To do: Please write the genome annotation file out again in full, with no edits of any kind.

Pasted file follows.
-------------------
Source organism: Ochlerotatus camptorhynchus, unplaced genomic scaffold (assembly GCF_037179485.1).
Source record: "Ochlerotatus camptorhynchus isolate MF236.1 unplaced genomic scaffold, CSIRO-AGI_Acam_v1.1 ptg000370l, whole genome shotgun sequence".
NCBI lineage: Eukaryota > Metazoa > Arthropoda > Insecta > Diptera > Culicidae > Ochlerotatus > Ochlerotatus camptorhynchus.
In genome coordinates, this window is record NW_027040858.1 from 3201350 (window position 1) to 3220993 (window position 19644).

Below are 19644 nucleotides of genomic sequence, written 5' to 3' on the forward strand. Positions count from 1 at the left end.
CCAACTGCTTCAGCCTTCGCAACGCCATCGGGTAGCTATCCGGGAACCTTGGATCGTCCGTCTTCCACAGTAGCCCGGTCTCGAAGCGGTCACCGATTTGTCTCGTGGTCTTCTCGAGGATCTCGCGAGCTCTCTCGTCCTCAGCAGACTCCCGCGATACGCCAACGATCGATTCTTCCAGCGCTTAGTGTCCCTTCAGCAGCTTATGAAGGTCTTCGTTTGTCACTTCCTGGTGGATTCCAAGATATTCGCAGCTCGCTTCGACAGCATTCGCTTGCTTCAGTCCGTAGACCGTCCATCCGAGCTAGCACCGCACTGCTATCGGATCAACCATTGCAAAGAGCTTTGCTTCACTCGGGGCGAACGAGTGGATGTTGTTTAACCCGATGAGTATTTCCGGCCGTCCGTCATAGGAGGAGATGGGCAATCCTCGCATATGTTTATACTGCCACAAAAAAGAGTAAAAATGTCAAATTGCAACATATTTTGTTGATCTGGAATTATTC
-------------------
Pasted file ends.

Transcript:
Source organism: Ochlerotatus camptorhynchus, unplaced genomic scaffold (assembly GCF_037179485.1).
Source record: "Ochlerotatus camptorhynchus isolate MF236.1 unplaced genomic scaffold, CSIRO-AGI_Acam_v1.1 ptg000370l, whole genome shotgun sequence".
NCBI lineage: Eukaryota > Metazoa > Arthropoda > Insecta > Diptera > Culicidae > Ochlerotatus > Ochlerotatus camptorhynchus.
In genome coordinates, this window is record NW_027040858.1 from 3201350 (window position 1) to 3220993 (window position 19644).

Below are 19644 nucleotides of genomic sequence, written 5' to 3' on the forward strand. Positions count from 1 at the left end.
CCAACTGCTTCAGCCTTCGCAACGCCATCGGGTAGCTATCCGGGAACCTTGGATCGTCCGTCTTCCACAGTAGCCCGGTCTCGAAGCGGTCACCGATTTGTCTCGTGGTCTTCTCGAGGATCTCGCGAGCTCTCTCGTCCTCAGCAGACTCCCGCGATACGCCAACGATCGATTCTTCCAGCGCTTAGTGTCCCTTCAGCAGCTTATGAAGGTCTTCGTTTGTCACTTCCTGGTGGATTCCAAGATATTCGCAGCTCGCTTCGACAGCATTCGCTTGCTTCAGTCCGTAGACCGTCCATCCGAGCTAGCACCGCACTGCTATCGGATCAACCATTGCAAAGAGCTTTGCTTCACTCGGGGCGAACGAGTGGATGTTGTTTAACCCGATGAGTATTTCCGGCCGTCCGTCATAGGAGGAGATGGGCAATCCTCGCATATGTTTATACTGCCACAAAAAAGAGTAAAAATGTCAAATTGCAACATATTTTGTTGATCTGGAATTATTC